• We Can Rule Together: Offers an alliance with Batman to clean up Gotham. After Batman refuses, cue Villainous Breakdown.
  • Well-Intentioned Extremist: He really believes tearing down the government and establishing anarchy would be a good thing. He's also gained a reputation as the protector of Gotham's homeless population.
  • White Mask of Doom: He and his men wear expressionless white masks.
  • Xtreme Kool Letterz: "Anarky", not "Anarchy". Justified, as he's a teenager.


Bird (Angel Vallelungua)
"Ah. The Bat. You have come as Bane said you would. Fly down from your perch, then, so I can kill you."
Voiced by: Christian Lanz

Bird is one of Bane's lieutenants and came with him to Gotham during the Christmas' Eve Incident. Little is known of his past, but rumors are that he was born and raised in Peña Duro like Bane.

  • Adaptational Dye Job: He's blonde in the comics, but what hair he does have in Arkham Origins is brown.
  • Adaptational Early Appearance: Like Bane, his comic counterpart debuted after Tim Drake became the third Robin—and this version first fought Bruce in his second year as Batman.
  • Adaptational Ugliness: In the comics, Bird was a fairly decent looking man with long blond hair. In Origins, he's a homely, balding, tattooed brunette.
  • Bald of Evil: The top of his head is bald.
  • The Dragon: To Bane.
  • In Name Only: The Bird from the comics is a falconer with long blonde hair, whereas the Bird in Origins is a balding brunette in body armor.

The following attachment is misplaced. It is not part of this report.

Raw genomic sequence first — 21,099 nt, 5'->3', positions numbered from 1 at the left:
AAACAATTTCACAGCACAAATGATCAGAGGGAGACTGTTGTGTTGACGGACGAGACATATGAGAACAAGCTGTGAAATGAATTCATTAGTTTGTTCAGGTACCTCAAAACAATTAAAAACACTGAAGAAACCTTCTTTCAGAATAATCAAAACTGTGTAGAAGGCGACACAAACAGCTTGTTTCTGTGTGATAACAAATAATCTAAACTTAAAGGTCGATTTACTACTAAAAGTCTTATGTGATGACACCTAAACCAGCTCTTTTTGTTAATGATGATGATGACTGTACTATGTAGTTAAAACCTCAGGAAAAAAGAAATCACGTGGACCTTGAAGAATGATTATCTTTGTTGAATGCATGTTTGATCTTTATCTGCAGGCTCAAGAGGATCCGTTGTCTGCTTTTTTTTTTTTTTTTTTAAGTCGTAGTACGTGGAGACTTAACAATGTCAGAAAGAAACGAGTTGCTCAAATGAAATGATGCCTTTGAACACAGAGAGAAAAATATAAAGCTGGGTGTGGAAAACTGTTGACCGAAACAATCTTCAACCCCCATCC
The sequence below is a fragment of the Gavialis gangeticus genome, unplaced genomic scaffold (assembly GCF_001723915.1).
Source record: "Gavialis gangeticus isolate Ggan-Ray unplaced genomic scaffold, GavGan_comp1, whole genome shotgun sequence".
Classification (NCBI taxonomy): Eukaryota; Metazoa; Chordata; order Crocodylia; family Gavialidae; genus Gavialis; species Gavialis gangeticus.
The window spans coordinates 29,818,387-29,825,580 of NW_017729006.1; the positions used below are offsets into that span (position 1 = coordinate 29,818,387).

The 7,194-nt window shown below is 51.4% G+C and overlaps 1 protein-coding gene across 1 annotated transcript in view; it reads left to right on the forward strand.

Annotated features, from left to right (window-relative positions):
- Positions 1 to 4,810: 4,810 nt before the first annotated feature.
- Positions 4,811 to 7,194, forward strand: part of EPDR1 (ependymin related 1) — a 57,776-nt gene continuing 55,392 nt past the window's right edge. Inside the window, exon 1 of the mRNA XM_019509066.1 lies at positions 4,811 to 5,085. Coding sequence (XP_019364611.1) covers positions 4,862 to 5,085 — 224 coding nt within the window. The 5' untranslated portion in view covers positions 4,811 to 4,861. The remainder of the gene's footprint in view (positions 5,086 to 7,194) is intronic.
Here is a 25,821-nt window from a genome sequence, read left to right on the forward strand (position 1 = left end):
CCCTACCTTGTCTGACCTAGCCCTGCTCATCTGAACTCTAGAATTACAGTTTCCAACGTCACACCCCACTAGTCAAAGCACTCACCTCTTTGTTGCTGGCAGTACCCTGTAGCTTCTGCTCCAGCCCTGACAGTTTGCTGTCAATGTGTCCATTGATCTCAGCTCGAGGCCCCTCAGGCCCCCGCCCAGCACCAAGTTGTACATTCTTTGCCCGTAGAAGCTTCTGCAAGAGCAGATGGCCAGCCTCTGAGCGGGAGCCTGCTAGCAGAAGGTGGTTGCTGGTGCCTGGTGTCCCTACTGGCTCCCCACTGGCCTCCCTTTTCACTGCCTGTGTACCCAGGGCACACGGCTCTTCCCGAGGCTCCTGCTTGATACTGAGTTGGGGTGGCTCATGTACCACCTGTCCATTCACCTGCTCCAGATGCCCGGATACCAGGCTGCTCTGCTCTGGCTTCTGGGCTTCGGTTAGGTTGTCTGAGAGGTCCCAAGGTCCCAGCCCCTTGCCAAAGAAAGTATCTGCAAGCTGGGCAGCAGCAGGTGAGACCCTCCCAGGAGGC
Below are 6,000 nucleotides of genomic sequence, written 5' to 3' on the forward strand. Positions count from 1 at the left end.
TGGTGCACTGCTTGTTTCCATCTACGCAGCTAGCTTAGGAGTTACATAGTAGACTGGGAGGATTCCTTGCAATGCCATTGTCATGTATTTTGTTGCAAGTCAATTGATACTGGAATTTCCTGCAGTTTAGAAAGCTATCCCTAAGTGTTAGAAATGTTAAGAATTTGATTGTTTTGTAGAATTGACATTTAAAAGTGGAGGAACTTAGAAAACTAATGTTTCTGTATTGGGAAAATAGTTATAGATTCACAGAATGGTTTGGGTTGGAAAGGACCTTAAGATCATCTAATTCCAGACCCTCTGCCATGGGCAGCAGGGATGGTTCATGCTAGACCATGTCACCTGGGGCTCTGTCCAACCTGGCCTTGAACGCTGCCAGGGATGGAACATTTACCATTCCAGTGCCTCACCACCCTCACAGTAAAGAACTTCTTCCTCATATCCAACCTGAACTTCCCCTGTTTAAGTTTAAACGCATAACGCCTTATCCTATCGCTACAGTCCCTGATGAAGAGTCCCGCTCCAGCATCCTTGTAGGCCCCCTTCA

• Number Two: Implied, to Bane.
  • Race Lift: Previously depicted as a blond Caucasian and a former resident of Gotham City, this incarnation is a Hispanic native of Santa Prisca.
  • Tattooed Crook: He sports a design around his mouth of bullets arranged into wing patterns, with similar decals on his arms and head.


"You suggested little Alberto over here-hey baby-... try to convince his father to take early retirement. He disagreed... And called you a... Let's see...'psychotic little bastard.'"
Voiced by: Masasa Moyo

Candy was raised on the streets, but managed to pull herself up and earn a business degree. Unfortunately, lean times and a contracting job market caused her to fall in with Penguin's Crowd. The recession has driven many well educated people to take desperate action to support themselves, but that's no excuse for criminal behavior. Her crimes are minor, however, making her an excellent candidate for rehabilitation.

  • Affably Evil: Aside from her sarcastic flirting with Alberto Falcone, she's quite considerate for one of Penguin's workers. Her character bio even suggests that she might have reformed her criminal ways some time after the events of Origins.
  • Black Boss Lady: As the second-in-command to Penguin (a position she shares with Tracey), she is in charge of Penguin's henchman when Cobblepot himself is not around.
  • Canon Foreigner: Didn't appear in comics.
  • Co-Dragons: With Tracey for Penguin.
  • Fallen-on-Hard-Times Job: It's mentioned in her character bio that she works for Penguin because it's the only job she can get.
  • Little Black Dress: In contrast to Tracey's white one.
  • Ms. Fanservice: Seemingly one of her jobs, as evidenced by her flirting with Alberto Falcone while Cobblepot is torturing him.